A few questions about WW2.




 
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January 11th, 2014  
koalaburger
 
 

Topic: A few questions about WW2.


1. Why didn't the allies reverse engineer the 88mm flack gun? It seems to have been an amazing weapon.

2. Did the Allies not worry about tanks as tank killers so much but just for Infantry support because they had air superiority and good anti tank artillery?

3. The mg 42 had a rapid rate of fire. Did this cause any problems in carrying enough ammunition because of the speed in going through it?

4. Which was the best ground attack aircraft? The Stormovic or the Mustang?

5. Did Goering lose a testicle in the beer hall revolt in Munich in 1920? Did the morphine he became addicted to because of this, become the cause of his many errors as a leader? If so, is this the most damage one testicle has ever caused in history?
January 11th, 2014  
MontyB
 
 
Quote:
Originally Posted by koalaburger
1. Why didn't the allies reverse engineer the 88mm flack gun? It seems to have been an amazing weapon.
The western allies really didn't need to reverse engineer it as they already had their own equivalents, for example the British had the QF-17 Pounder which in was more than a match in performance to the 8.8 cm KwK18/36/37/41in everything but a AAA role where they used the QF-3.7 inch (94mm) AA gun.

There is no doubt that the 88mm was a very reliable and versatile weapon but I would suggest that the thing that made it famous was how it was used rather than any particular manufacturing attribute.

Quote:
2. Did the Allies not worry about tanks as tank killers so much but just for Infantry support because they had air superiority and good anti tank artillery?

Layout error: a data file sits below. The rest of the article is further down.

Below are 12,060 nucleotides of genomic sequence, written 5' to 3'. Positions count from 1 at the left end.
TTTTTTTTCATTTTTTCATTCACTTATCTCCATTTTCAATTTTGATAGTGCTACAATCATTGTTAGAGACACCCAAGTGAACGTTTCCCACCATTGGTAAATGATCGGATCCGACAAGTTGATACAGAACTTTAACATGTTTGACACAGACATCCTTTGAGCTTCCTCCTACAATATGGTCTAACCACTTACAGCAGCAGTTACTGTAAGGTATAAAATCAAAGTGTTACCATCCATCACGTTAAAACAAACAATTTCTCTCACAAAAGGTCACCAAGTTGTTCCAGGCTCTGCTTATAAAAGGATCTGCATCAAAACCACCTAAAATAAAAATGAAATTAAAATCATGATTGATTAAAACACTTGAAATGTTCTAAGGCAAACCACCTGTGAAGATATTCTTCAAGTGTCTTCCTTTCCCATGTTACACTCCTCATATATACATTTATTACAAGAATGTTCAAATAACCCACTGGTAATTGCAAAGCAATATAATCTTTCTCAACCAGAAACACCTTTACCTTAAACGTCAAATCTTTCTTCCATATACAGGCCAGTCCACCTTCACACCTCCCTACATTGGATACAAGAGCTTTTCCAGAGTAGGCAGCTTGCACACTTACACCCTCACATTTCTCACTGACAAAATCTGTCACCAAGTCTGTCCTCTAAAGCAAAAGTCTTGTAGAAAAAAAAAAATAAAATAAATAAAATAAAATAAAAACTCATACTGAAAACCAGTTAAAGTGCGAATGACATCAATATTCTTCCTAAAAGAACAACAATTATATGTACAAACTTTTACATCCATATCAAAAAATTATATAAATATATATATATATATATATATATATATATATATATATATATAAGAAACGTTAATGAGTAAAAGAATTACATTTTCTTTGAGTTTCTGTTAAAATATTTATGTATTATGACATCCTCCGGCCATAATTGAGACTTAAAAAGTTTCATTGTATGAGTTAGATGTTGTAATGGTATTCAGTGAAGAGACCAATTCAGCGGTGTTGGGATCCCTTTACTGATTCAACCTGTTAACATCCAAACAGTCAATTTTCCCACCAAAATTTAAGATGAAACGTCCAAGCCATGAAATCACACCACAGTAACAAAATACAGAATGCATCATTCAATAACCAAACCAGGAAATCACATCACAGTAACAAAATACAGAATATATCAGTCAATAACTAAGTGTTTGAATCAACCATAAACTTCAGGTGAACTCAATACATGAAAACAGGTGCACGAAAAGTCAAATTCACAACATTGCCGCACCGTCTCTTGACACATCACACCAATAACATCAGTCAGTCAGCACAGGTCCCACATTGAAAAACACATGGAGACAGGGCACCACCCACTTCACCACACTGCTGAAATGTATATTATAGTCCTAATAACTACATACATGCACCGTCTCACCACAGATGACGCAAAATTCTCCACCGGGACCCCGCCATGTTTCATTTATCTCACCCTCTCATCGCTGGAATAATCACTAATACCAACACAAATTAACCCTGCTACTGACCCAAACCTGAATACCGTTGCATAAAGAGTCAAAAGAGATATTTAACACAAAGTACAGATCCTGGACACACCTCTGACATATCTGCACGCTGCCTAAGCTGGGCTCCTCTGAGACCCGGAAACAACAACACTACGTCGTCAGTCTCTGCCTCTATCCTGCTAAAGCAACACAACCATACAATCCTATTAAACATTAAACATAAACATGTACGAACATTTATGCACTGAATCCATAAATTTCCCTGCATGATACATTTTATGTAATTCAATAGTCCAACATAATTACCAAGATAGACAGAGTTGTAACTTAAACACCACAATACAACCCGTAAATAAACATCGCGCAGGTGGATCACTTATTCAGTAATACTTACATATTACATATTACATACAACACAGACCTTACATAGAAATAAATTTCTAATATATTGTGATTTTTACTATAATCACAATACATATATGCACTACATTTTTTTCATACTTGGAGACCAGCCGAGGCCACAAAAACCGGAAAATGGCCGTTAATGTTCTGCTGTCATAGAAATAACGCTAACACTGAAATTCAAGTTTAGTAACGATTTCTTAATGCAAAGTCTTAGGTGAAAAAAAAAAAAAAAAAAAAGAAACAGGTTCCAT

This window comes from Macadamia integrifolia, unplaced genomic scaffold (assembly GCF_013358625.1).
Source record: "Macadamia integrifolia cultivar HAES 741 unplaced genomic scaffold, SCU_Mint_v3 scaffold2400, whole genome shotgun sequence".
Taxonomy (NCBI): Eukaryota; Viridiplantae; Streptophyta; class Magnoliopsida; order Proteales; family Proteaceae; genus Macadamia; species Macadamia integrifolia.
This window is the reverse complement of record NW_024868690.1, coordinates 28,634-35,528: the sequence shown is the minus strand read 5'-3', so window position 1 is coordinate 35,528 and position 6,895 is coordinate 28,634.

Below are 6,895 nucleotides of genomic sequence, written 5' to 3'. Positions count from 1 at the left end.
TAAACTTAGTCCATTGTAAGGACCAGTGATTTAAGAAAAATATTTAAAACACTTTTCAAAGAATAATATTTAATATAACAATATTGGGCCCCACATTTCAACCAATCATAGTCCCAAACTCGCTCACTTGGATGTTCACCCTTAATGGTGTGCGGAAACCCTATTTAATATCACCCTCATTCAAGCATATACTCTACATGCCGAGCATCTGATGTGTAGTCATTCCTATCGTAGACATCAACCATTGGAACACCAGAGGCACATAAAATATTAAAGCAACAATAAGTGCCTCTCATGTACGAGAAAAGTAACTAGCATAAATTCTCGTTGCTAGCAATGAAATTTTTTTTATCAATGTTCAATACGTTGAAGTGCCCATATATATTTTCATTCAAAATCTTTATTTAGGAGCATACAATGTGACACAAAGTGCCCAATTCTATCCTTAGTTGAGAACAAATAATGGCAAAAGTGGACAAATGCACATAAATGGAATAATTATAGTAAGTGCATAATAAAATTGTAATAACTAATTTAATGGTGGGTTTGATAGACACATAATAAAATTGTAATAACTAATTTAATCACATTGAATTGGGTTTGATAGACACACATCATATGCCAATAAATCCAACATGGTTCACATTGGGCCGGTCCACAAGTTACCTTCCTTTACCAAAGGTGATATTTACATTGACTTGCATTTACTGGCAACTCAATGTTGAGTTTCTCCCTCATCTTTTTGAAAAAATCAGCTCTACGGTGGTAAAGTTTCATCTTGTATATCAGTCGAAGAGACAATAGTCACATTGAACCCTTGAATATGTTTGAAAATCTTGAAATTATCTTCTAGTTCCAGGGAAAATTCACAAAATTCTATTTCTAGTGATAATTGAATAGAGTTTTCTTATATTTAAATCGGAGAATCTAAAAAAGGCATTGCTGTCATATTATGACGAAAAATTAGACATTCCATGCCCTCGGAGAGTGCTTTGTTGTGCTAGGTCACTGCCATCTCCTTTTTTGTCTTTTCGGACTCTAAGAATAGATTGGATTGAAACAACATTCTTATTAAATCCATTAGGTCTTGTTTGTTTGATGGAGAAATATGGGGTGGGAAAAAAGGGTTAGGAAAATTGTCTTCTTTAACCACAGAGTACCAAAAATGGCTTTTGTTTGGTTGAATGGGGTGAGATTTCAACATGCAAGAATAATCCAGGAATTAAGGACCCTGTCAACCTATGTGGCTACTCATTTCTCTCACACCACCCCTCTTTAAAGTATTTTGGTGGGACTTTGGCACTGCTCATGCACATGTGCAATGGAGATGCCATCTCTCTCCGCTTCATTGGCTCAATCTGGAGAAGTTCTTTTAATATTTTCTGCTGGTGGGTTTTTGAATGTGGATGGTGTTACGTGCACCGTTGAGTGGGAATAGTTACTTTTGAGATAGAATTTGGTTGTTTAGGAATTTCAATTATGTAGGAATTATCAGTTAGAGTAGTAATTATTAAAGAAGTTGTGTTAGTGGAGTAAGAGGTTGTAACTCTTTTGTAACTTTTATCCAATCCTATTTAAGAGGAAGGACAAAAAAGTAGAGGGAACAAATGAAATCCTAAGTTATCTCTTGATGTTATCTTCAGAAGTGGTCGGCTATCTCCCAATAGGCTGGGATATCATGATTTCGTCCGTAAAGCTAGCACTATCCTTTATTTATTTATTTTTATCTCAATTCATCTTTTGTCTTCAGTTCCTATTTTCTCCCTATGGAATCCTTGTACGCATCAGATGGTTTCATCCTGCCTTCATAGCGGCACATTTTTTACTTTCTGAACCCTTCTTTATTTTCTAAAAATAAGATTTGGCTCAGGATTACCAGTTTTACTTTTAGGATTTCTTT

I personally think it came down to different styles of warfare and thinking in the early and pre-war stages when allied forces were being built coupled with relatively small amount of German armour on the Western front but towards the end of the war there were much larger British and American tanks heading for front line units.

Quote:
3. The mg 42 had a rapid rate of fire. Did this cause any problems in carrying enough ammunition because of the speed in going through it?
I imagine that the Germans used burst fire techniques like most other armies and didn't just grip the trigger until it went 'click".

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4. Which was the best ground attack aircraft? The Stormovic or the Mustang?
Well much to the distaste of Americans everywhere I will say the Sturmovik primarily because it was a ground attack aircraft where as the P-51 was a fighter.

Quote:
5. Did Goering lose a testicle in the beer hall revolt in Munich in 1920? Did the morphine he became addicted to because of this, become the cause of his many errors as a leader? If so, is this the most damage one testicle has ever caused in history?
No clue.
January 11th, 2014  
koalaburger
 
 
Thanks for the response mate. I know the germans would not just fire away, but if the did bursts the same as the allies they would still go through ammo faster because of more bullets per burst. Sorry, I thought the mustang was the ground attack aircraft that was so good towards the end of the war using rockets against tanks. I thought the 88 was impressive because of the high velocity. I saw a british tanker saying that rather than an arcing trajectory the 88 was straight in which made it more accurate and the high velocity caused more damage.